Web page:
disclaims coverage for “residential or other care that
is custodial care, ” including “services
that are performed in educational, vocational, or
recreational settings; and ‘outward bound-type,'
‘wilderness,' ‘camp,' or
‘ranch' programs.” SAC ¶¶ 27, 40,
Plaintiffs contend, however, that the wilderness therapy
programs do not amount to “custodial care” in the
sense that “custodial” implies a confined,
prison-like setting where a “patient is not progressing
but nevertheless requires some sort of medical
intervention.” Opp'n (DKt # 96) at 11.
“Custodial care, ” however, has a broader
dictionary meaning of “relating to, providing, or being
protective care or services for basic needs.”
https://www.merriam-webster.com/dictionary/custodial. As the
plans make clear, this broader meaning is the one intended.
The plans define “custodial care” as, among other
things, “[c]are that is given primarily by
medically-trained personnel for a member who shows
no significant improvement response despite extended or
repeated treatment.” SAC, Exs. A at 11, B at 9, C at
10. This describes the three children's regimens: they
were each treated in a wilderness program by mental health
professionals after other therapies failed. SAC ¶¶
17, 20-21, 31, 33, 45, 47. BCBS's denial of coverage
under the plans was therefore proper. See Vorpahl v.
Harvard Pilgrim Health Ins. Co., 2018 WL 3518511, at *2
(D. Mass. 2018) (“The text of the exclusion does
unambiguously apply to the services provided by [the Outdoor
Youth Treatment program] Red Cliff.”); Roy C. v.
Aetna Life Ins. Co., 2018 WL 4511972, at *2 (D. Utah
2018) (“[T]he Plan at issue in this case expressly and
clearly excludes from coverage ‘[t]reatment in
wilderness programs or similar programs' . . ., and
therefore, Plaintiffs' claim for benefits for treatment
at Open Sky Wilderness Therapy is expressly and clearly
excluded from coverage.”).
authorizes a plan participant to bring an action “to
enjoin any act or practice which violates any provision of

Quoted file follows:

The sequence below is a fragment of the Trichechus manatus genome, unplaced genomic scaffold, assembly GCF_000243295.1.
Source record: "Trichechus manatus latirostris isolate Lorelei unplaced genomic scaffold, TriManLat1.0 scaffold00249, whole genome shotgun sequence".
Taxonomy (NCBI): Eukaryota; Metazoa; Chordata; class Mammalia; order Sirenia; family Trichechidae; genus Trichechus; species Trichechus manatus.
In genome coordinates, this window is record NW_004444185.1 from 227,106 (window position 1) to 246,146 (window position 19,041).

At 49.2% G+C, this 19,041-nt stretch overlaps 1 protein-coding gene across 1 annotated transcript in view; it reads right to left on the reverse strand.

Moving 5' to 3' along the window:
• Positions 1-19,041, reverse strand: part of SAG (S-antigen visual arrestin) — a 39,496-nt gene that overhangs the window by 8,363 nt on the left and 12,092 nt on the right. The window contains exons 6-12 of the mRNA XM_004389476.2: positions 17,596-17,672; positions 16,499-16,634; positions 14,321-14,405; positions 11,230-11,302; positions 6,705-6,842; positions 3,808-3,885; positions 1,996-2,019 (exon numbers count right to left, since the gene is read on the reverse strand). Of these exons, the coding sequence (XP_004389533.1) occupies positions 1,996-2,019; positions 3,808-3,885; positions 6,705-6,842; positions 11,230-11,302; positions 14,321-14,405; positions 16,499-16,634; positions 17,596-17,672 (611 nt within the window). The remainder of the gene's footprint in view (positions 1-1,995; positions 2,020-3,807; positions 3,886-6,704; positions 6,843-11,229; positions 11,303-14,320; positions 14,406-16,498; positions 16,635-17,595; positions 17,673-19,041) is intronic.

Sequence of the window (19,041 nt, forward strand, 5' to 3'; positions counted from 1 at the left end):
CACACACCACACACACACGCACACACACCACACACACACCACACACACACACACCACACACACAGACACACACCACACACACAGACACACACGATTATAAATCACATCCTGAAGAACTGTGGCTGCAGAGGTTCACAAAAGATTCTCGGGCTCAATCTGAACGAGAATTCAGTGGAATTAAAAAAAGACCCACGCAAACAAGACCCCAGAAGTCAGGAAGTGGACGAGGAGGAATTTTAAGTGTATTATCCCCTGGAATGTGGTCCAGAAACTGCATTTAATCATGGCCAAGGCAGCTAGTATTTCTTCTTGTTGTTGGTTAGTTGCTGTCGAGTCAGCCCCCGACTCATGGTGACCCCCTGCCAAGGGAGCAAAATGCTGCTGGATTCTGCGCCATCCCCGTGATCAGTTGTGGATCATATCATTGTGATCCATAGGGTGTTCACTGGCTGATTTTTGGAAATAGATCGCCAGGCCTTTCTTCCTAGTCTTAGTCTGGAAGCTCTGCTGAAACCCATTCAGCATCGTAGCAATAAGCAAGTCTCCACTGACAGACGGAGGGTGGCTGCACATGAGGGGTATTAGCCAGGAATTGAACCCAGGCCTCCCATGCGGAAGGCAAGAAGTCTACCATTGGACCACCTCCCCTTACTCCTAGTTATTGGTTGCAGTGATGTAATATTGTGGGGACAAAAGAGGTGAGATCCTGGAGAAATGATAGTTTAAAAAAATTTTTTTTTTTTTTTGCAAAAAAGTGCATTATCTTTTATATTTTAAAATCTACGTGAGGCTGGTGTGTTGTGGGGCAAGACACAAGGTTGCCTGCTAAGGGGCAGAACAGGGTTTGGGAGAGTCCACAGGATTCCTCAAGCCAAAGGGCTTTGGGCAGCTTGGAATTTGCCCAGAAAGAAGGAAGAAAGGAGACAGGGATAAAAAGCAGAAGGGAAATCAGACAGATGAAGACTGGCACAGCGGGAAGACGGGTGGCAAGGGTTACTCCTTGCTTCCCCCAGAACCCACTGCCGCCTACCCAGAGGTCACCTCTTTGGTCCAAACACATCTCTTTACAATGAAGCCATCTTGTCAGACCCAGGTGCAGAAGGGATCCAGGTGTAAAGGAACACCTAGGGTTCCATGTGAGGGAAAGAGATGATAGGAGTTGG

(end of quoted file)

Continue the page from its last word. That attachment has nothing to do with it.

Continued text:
this subchapter or the terms of the plan, or . . . to obtain
other appropriate equitable relief . . . to redress such
violations or . . . to enforce any provisions of this
subchapter or the terms of the plan.” 29 U.S.C. §
1132(a)(3). Plaintiffs allege that BCBS breached its
fiduciary duty under ERISA and the Parity Act “by
failing to act in accordance with the documents and
instruments governing plaintiffs' health benefit
plans.” SAC ¶ 146. BCBS asserts that this claim
fails as a matter of law on three grounds.
BCBS argues that the section 1132(a)(3) claim is duplicative
because adequate relief is available under section
1132(a)(1)(B) (Counts I and II). BCBS relies on Varity
Corp. v. Howe, in which the Supreme Court ruled that
section 1132(a)(3) is “a safety net, offering
appropriate equitable relief for injuries caused by
violations that §  does not elsewhere
adequately remedy.” 516 U.S. 489, 512 (1996)
(emphasis added); see also Id. at 515
(“[W]here Congress elsewhere provided adequate relief
for a beneficiary's injury, there will likely be no need
for further equitable relief, in which case such relief
normally would not be ‘appropriate.'”). In
the wake of Varity, the First Circuit has noted that
“federal courts have uniformly concluded that, if a
plaintiff can pursue benefits under the plan pursuant to
Section a(1), there is an adequate remedy under the plan
which bars a further remedy under Section a(3).”
LaRocca v. Borden, Inc., 276 F.3d 22, 28 (1st Cir.
2002); see also Shaffer v. Foster-Miller, Inc., 650
F.Supp.2d 124, 127 (D. Mass. 2009) (“[T]he First
Circuit has consistently held that the availability of
adequate relief under section 1132(a)(1)(B) to recover
benefits due under the terms of a plan bars a separate claim
for breach of fiduciary duty under section 1132(a)(3) as a
matter of law.”); Kourinos v. Interstate Brands
Corp., 324 F.Supp.2d 105, 107 (D. Me. 2004)
(“First Circuit caselaw is clear that equitable relief
under section 1132(a)(3) is inappropriate when a party is
entitled to pursue plan benefits or enforce plan rights under
section 1132(a)(1)(B).”); Turner v. Fallon Cmty.
Health Plan, Inc., 127 F.3d 196, 200 ...